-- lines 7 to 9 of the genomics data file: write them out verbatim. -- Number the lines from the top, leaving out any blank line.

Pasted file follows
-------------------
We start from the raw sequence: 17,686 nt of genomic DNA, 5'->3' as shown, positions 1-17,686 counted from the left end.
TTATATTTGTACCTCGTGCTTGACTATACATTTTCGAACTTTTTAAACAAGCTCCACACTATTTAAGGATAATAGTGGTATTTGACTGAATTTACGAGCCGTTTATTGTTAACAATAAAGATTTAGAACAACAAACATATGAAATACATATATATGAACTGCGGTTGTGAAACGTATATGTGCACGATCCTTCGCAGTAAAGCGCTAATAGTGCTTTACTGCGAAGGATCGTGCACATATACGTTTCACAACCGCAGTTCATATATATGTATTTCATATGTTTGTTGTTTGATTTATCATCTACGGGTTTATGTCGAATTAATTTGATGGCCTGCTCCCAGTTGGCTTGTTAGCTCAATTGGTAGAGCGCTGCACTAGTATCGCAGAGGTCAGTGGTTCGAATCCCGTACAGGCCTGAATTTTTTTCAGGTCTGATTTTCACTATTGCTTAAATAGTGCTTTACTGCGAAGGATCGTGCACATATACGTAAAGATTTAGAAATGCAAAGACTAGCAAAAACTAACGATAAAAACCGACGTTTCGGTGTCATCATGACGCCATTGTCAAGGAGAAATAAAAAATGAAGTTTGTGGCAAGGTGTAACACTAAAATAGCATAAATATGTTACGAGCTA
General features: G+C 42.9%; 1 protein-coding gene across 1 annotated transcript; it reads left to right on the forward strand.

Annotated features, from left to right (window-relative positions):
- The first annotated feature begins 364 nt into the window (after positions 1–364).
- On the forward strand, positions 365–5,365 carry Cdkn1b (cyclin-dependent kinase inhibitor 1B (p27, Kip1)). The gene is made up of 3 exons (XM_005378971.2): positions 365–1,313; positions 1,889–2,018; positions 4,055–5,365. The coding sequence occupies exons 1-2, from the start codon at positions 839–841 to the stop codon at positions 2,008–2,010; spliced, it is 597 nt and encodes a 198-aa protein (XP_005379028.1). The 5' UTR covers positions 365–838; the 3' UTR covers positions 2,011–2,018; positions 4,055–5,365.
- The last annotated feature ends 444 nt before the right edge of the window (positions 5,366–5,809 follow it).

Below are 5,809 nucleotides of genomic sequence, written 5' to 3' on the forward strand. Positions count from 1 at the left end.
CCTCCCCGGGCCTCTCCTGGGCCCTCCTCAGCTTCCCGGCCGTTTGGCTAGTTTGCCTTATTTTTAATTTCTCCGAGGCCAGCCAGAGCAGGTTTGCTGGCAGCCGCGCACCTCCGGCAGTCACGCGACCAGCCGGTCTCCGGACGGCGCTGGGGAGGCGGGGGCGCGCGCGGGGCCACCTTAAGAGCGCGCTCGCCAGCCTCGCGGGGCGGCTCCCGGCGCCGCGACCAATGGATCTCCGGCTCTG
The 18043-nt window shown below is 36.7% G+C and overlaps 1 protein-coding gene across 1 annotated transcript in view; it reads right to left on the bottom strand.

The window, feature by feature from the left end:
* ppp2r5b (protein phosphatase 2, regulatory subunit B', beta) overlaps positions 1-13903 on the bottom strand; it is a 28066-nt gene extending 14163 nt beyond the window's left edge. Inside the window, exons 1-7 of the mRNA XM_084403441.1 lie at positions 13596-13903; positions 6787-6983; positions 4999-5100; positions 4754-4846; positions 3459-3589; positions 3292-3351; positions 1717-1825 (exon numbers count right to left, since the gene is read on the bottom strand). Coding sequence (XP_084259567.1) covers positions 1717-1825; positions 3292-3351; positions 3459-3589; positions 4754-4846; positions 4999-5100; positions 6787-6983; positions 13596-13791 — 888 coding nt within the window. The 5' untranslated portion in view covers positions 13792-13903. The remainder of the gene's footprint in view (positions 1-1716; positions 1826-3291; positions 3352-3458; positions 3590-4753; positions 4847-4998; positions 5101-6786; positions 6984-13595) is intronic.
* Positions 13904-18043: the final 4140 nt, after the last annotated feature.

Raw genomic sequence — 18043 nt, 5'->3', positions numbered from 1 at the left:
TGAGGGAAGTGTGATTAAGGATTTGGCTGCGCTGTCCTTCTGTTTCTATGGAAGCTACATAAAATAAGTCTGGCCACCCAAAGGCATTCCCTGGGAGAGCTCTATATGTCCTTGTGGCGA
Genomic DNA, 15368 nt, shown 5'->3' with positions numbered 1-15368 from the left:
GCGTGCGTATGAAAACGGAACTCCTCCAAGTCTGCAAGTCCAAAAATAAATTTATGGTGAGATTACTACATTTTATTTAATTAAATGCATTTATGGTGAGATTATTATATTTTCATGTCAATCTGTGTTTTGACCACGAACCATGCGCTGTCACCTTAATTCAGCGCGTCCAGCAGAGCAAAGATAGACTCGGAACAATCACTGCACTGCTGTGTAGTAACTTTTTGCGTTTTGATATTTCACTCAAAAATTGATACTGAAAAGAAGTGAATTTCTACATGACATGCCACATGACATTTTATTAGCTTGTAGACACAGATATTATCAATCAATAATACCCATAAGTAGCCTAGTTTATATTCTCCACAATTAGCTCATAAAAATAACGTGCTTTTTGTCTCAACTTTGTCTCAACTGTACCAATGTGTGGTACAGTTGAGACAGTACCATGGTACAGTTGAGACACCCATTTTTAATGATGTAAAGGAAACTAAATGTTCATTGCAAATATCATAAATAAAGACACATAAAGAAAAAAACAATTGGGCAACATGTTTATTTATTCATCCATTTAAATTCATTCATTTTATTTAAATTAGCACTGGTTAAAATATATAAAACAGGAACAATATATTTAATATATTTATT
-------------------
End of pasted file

- The last annotated feature ends 444 nt before the right edge of the window (positions 5,366–5,809 follow it).

Below are 5,809 nucleotides of genomic sequence, written 5' to 3' on the forward strand. Positions count from 1 at the left end.
CCTCCCCGGGCCTCTCCTGGGCCCTCCTCAGCTTCCCGGCCGTTTGGCTAGTTTGCCTTATTTTTAATTTCTCCGAGGCCAGCCAGAGCAGGTTTGCTGGCAGCCGCGCACCTCCGGCAGTCACGCGACCAGCCGGTCTCCGGACGGCGCTGGGGAGGCGGGGGCGCGCGCGGGGCCACCTTAAGAGCGCGCTCGCCAGCCTCGCGGGGCGGCTCCCGGCGCCGCGACCAATGGATCTCCGGCTCTG